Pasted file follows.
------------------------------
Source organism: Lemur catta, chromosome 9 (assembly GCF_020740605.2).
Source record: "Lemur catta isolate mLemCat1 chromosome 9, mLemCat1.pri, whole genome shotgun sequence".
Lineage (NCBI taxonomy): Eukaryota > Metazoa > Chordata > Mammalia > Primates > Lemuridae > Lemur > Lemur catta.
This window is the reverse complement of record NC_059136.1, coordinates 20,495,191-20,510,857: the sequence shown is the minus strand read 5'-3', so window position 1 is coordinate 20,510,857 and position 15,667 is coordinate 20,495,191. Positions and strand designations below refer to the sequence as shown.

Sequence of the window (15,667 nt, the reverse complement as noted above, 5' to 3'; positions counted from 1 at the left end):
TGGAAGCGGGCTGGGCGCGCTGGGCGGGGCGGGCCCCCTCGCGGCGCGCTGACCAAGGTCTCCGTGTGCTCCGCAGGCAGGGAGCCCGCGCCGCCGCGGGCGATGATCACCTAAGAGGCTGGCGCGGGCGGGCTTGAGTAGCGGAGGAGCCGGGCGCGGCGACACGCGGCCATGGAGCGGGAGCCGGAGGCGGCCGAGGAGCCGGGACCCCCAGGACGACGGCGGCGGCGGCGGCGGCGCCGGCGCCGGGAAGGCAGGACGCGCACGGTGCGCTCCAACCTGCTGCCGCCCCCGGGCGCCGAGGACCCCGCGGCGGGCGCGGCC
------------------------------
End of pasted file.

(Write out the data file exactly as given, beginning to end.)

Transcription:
Source organism: Lemur catta, chromosome 9 (assembly GCF_020740605.2).
Source record: "Lemur catta isolate mLemCat1 chromosome 9, mLemCat1.pri, whole genome shotgun sequence".
Lineage (NCBI taxonomy): Eukaryota > Metazoa > Chordata > Mammalia > Primates > Lemuridae > Lemur > Lemur catta.
This window is the reverse complement of record NC_059136.1, coordinates 20,495,191-20,510,857: the sequence shown is the minus strand read 5'-3', so window position 1 is coordinate 20,510,857 and position 15,667 is coordinate 20,495,191. Positions and strand designations below refer to the sequence as shown.

Sequence of the window (15,667 nt, the reverse complement as noted above, 5' to 3'; positions counted from 1 at the left end):
TGGAAGCGGGCTGGGCGCGCTGGGCGGGGCGGGCCCCCTCGCGGCGCGCTGACCAAGGTCTCCGTGTGCTCCGCAGGCAGGGAGCCCGCGCCGCCGCGGGCGATGATCACCTAAGAGGCTGGCGCGGGCGGGCTTGAGTAGCGGAGGAGCCGGGCGCGGCGACACGCGGCCATGGAGCGGGAGCCGGAGGCGGCCGAGGAGCCGGGACCCCCAGGACGACGGCGGCGGCGGCGGCGGCGCCGGCGCCGGGAAGGCAGGACGCGCACGGTGCGCTCCAACCTGCTGCCGCCCCCGGGCGCCGAGGACCCCGCGGCGGGCGCGGCC